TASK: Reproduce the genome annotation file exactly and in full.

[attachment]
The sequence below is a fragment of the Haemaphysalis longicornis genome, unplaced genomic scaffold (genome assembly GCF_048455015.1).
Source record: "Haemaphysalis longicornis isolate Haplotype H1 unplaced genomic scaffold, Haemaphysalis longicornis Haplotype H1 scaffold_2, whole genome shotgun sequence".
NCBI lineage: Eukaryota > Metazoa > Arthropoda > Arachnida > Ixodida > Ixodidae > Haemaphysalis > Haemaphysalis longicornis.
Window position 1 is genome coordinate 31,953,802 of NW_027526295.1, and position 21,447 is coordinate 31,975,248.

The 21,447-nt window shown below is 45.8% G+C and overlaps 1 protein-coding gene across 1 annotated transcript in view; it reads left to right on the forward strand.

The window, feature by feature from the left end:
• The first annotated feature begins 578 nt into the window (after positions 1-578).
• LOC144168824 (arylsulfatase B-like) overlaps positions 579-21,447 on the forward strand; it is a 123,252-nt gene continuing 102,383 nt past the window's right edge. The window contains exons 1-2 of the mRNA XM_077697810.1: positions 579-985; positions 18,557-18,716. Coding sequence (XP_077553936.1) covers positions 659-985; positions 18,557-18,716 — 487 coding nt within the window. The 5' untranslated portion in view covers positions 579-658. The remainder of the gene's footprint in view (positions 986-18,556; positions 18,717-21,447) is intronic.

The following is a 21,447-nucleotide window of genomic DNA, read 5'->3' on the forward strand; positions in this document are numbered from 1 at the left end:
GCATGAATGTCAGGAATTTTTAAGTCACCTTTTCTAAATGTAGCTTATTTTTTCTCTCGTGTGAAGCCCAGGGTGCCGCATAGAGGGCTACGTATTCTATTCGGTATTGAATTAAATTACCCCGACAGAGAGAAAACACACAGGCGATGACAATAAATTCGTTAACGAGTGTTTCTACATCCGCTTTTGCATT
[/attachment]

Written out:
The sequence below is a fragment of the Haemaphysalis longicornis genome, unplaced genomic scaffold (genome assembly GCF_048455015.1).
Source record: "Haemaphysalis longicornis isolate Haplotype H1 unplaced genomic scaffold, Haemaphysalis longicornis Haplotype H1 scaffold_2, whole genome shotgun sequence".
NCBI lineage: Eukaryota > Metazoa > Arthropoda > Arachnida > Ixodida > Ixodidae > Haemaphysalis > Haemaphysalis longicornis.
Window position 1 is genome coordinate 31,953,802 of NW_027526295.1, and position 21,447 is coordinate 31,975,248.

The 21,447-nt window shown below is 45.8% G+C and overlaps 1 protein-coding gene across 1 annotated transcript in view; it reads left to right on the forward strand.

The window, feature by feature from the left end:
• The first annotated feature begins 578 nt into the window (after positions 1-578).
• LOC144168824 (arylsulfatase B-like) overlaps positions 579-21,447 on the forward strand; it is a 123,252-nt gene continuing 102,383 nt past the window's right edge. The window contains exons 1-2 of the mRNA XM_077697810.1: positions 579-985; positions 18,557-18,716. Coding sequence (XP_077553936.1) covers positions 659-985; positions 18,557-18,716 — 487 coding nt within the window. The 5' untranslated portion in view covers positions 579-658. The remainder of the gene's footprint in view (positions 986-18,556; positions 18,717-21,447) is intronic.

The following is a 21,447-nucleotide window of genomic DNA, read 5'->3' on the forward strand; positions in this document are numbered from 1 at the left end:
GCATGAATGTCAGGAATTTTTAAGTCACCTTTTCTAAATGTAGCTTATTTTTTCTCTCGTGTGAAGCCCAGGGTGCCGCATAGAGGGCTACGTATTCTATTCGGTATTGAATTAAATTACCCCGACAGAGAGAAAACACACAGGCGATGACAATAAATTCGTTAACGAGTGTTTCTACATCCGCTTTTGCATT